Saturday, July 13, 1985. A banner in the audience, fluttering in the early-evening breeze, at Wembley Stadium reads ‘Hello World’. It’s a fitting statement for events taking place on stage where the Live Aid concert is in full swing. There are 72,000 people packed into the stadium, their numbers swelled by a gargantuan global television audience watching around the world (a conservative estimate: 1.5 billion). Queen are on stage, thundering through a decade’s worth of hits, craftily spliced together into just 22 minutes and typified by the audacious rendition of Bohemian Rhapsody fused with Radio Ga Ga.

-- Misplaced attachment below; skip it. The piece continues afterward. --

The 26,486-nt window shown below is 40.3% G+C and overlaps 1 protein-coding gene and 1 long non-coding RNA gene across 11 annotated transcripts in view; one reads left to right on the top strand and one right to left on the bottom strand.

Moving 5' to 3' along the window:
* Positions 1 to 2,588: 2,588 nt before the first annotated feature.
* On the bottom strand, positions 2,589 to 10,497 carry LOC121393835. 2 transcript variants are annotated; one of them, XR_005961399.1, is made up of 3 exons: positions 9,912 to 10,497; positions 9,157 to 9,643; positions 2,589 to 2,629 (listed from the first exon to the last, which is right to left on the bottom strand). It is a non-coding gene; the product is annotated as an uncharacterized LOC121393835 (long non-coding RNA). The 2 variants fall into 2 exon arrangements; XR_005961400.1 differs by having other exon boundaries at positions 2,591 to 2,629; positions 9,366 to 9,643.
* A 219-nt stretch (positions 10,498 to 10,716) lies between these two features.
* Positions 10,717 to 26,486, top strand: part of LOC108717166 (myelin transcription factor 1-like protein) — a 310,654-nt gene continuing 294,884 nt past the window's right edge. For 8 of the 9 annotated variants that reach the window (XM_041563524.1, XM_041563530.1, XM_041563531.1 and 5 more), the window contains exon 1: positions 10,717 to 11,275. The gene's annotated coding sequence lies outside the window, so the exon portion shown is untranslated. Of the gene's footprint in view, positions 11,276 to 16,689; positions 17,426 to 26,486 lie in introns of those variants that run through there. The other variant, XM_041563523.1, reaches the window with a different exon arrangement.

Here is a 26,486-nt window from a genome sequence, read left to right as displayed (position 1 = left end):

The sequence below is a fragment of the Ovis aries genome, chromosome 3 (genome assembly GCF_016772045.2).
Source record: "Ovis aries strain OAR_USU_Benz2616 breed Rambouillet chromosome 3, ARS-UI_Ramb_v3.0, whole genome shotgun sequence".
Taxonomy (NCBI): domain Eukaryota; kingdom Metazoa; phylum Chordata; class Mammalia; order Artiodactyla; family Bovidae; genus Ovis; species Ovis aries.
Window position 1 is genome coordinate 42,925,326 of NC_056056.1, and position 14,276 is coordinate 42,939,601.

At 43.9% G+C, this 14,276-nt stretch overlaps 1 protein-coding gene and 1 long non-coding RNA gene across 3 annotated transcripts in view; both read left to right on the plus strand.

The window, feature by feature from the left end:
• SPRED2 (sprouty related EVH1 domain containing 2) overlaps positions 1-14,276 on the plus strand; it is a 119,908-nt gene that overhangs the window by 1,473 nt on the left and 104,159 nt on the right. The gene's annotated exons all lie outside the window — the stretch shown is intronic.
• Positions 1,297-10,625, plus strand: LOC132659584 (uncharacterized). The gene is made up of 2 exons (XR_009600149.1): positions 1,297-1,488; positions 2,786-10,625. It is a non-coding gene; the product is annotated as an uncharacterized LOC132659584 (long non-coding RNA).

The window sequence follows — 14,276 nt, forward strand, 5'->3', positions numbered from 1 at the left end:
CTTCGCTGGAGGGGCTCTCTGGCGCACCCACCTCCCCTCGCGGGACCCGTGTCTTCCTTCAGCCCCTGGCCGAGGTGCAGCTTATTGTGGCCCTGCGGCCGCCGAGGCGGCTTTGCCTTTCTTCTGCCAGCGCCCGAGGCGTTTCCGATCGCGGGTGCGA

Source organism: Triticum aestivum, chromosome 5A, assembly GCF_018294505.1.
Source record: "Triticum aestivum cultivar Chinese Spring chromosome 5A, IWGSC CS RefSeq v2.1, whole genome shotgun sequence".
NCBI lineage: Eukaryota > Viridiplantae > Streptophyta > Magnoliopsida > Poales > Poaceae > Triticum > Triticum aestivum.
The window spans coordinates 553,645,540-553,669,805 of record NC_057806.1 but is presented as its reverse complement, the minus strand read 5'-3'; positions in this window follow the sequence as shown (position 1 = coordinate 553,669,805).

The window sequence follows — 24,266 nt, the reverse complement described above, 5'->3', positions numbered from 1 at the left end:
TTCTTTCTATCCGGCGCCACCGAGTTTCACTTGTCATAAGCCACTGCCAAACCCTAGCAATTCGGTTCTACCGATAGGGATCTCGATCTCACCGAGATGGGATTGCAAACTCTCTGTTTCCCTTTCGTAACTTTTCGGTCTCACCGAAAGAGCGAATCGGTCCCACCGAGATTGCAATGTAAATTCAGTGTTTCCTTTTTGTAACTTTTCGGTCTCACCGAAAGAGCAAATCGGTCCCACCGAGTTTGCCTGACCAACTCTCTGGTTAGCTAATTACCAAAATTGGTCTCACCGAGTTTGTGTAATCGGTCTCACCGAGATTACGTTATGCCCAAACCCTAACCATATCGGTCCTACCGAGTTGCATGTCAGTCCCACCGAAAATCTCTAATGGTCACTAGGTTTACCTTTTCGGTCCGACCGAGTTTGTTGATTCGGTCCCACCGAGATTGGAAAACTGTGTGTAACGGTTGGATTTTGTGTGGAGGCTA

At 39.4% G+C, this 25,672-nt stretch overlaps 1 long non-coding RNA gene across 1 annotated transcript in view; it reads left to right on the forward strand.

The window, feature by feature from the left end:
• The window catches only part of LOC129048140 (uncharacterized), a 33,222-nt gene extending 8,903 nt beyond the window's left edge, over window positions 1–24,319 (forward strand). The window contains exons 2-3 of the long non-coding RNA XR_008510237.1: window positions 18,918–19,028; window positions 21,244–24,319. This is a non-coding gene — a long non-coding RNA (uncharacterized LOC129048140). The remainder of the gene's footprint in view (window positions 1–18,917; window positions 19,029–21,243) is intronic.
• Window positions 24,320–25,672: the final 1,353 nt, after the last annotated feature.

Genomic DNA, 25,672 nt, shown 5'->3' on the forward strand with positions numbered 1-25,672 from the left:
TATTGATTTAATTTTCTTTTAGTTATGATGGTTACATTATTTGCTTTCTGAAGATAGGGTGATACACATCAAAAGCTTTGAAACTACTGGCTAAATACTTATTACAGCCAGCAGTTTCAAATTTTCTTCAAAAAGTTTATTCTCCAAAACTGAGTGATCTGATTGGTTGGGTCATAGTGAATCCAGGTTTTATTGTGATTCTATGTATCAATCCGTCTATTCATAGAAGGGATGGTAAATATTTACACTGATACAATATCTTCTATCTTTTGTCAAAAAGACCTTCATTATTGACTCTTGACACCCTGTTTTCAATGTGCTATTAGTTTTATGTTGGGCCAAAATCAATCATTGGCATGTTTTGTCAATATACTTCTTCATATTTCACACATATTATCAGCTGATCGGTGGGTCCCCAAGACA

Supposedly past their prime, the superstar rock band have been nagged into performing by Live Aid organiser Bob Geldof whose indignation at Ethiopian famine has prompted this mobilization of musical talent. Queen’s lead singer Freddie Mercury, pleading a throat infection, has been limousined into Wembley’s VIP enclosure just an hour before showtime. Now, on stage having followed both U2 and Dire Straits, Mercury is in his element: in vest, jeans and boxer boots, he performs a routine that’s part gym instructor, part ballet dancer, part Robert Plant. His voice rings out across the stadium like a Muezzin call to prayer, as he flexes his arms, spins on his heel, tosses his head, wiggles his rear, plays frantic air guitar and, brandishes his mic stand in front of guitarist Brian May, like a matador going in for the kill. When he momentarily runs out of things to do, Freddie grabs a BBC cameraman and beams toothily into his lens. This genuinely is Freddie Mercury’s ‘hello world’ moment. A show-stealing performance burnt into the collective consciousness by a man that many would subsequently consider to be the most flamboyant frontman of all time. But it wasn’t always like that…